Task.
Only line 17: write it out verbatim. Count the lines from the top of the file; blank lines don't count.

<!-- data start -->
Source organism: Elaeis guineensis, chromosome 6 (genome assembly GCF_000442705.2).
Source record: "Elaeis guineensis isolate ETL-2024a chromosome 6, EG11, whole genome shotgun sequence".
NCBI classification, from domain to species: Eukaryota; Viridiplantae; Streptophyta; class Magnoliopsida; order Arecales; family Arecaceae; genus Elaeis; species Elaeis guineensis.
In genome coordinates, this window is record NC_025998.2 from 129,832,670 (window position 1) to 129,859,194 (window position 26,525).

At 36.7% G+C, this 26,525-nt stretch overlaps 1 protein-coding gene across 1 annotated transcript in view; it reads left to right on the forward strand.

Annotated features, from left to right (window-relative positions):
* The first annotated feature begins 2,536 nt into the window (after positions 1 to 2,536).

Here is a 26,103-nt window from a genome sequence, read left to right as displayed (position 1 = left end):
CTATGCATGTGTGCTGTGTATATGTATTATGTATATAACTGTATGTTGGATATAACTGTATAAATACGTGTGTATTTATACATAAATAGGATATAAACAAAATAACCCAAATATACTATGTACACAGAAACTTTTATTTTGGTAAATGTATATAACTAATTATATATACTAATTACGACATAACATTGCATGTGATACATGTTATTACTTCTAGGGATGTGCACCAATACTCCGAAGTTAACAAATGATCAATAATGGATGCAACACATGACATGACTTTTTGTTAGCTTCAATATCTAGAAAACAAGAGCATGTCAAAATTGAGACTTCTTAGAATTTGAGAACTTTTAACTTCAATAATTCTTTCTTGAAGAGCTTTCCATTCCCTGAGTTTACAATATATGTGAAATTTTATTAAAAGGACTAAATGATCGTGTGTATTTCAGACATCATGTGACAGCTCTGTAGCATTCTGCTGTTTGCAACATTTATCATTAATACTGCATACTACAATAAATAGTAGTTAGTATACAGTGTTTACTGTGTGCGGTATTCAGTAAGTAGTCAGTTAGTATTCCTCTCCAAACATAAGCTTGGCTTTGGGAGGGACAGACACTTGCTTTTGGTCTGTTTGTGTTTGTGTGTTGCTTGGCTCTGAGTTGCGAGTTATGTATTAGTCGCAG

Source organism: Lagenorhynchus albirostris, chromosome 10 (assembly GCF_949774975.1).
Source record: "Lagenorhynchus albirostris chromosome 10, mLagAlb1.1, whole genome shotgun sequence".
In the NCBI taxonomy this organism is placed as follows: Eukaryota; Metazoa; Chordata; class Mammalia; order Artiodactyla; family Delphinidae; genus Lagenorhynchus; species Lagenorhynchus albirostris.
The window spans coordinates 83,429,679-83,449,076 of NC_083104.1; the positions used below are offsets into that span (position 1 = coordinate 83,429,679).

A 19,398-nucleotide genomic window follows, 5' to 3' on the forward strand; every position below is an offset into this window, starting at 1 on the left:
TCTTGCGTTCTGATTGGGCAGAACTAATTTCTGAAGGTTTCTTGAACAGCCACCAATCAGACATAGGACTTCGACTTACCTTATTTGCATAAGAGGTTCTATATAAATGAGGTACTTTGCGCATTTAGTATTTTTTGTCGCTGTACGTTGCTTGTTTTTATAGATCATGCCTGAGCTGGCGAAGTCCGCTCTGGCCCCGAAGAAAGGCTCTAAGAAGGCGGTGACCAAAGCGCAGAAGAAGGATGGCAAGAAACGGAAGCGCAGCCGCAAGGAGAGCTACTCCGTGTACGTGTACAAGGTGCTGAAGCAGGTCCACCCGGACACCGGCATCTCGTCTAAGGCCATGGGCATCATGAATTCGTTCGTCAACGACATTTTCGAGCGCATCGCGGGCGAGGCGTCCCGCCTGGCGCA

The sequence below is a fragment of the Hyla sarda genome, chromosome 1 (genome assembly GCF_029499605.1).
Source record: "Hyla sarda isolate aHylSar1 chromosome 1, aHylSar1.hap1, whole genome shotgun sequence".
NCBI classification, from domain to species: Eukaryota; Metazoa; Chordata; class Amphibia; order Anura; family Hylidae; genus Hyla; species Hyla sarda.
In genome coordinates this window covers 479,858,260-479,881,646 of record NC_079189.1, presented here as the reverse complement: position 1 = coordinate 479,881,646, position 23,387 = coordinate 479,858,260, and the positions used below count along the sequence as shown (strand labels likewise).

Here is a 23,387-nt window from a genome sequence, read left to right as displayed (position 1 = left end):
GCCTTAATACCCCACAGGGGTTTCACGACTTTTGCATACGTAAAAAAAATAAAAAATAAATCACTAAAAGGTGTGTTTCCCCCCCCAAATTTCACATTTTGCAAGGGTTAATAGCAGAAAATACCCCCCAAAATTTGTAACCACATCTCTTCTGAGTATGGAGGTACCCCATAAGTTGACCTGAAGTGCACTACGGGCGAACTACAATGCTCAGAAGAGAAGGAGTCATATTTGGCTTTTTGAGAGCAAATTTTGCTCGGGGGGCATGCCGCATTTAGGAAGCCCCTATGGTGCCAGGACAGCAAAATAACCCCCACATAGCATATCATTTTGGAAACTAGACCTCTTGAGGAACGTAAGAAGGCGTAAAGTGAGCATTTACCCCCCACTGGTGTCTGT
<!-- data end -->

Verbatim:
Source record: "Hyla sarda isolate aHylSar1 chromosome 1, aHylSar1.hap1, whole genome shotgun sequence".